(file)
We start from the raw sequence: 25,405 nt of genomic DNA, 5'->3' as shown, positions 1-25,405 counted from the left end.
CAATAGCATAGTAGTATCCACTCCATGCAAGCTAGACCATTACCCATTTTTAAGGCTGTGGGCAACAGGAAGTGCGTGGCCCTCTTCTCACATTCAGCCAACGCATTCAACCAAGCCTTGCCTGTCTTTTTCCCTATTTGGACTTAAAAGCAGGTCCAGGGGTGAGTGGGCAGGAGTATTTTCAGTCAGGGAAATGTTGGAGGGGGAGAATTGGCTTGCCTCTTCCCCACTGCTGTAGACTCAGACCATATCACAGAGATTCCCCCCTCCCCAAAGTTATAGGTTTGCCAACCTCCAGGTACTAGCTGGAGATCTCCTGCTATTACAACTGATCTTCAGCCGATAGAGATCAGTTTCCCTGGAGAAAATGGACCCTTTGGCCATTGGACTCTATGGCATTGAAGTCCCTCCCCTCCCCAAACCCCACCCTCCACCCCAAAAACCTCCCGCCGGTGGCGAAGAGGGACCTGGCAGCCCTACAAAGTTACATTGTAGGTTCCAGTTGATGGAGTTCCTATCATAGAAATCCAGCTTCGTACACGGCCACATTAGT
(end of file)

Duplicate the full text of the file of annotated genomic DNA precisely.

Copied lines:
We start from the raw sequence: 25,405 nt of genomic DNA, 5'->3' as shown, positions 1-25,405 counted from the left end.
CAATAGCATAGTAGTATCCACTCCATGCAAGCTAGACCATTACCCATTTTTAAGGCTGTGGGCAACAGGAAGTGCGTGGCCCTCTTCTCACATTCAGCCAACGCATTCAACCAAGCCTTGCCTGTCTTTTTCCCTATTTGGACTTAAAAGCAGGTCCAGGGGTGAGTGGGCAGGAGTATTTTCAGTCAGGGAAATGTTGGAGGGGGAGAATTGGCTTGCCTCTTCCCCACTGCTGTAGACTCAGACCATATCACAGAGATTCCCCCCTCCCCAAAGTTATAGGTTTGCCAACCTCCAGGTACTAGCTGGAGATCTCCTGCTATTACAACTGATCTTCAGCCGATAGAGATCAGTTTCCCTGGAGAAAATGGACCCTTTGGCCATTGGACTCTATGGCATTGAAGTCCCTCCCCTCCCCAAACCCCACCCTCCACCCCAAAAACCTCCCGCCGGTGGCGAAGAGGGACCTGGCAGCCCTACAAAGTTACATTGTAGGTTCCAGTTGATGGAGTTCCTATCATAGAAATCCAGCTTCGTACACGGCCACATTAGT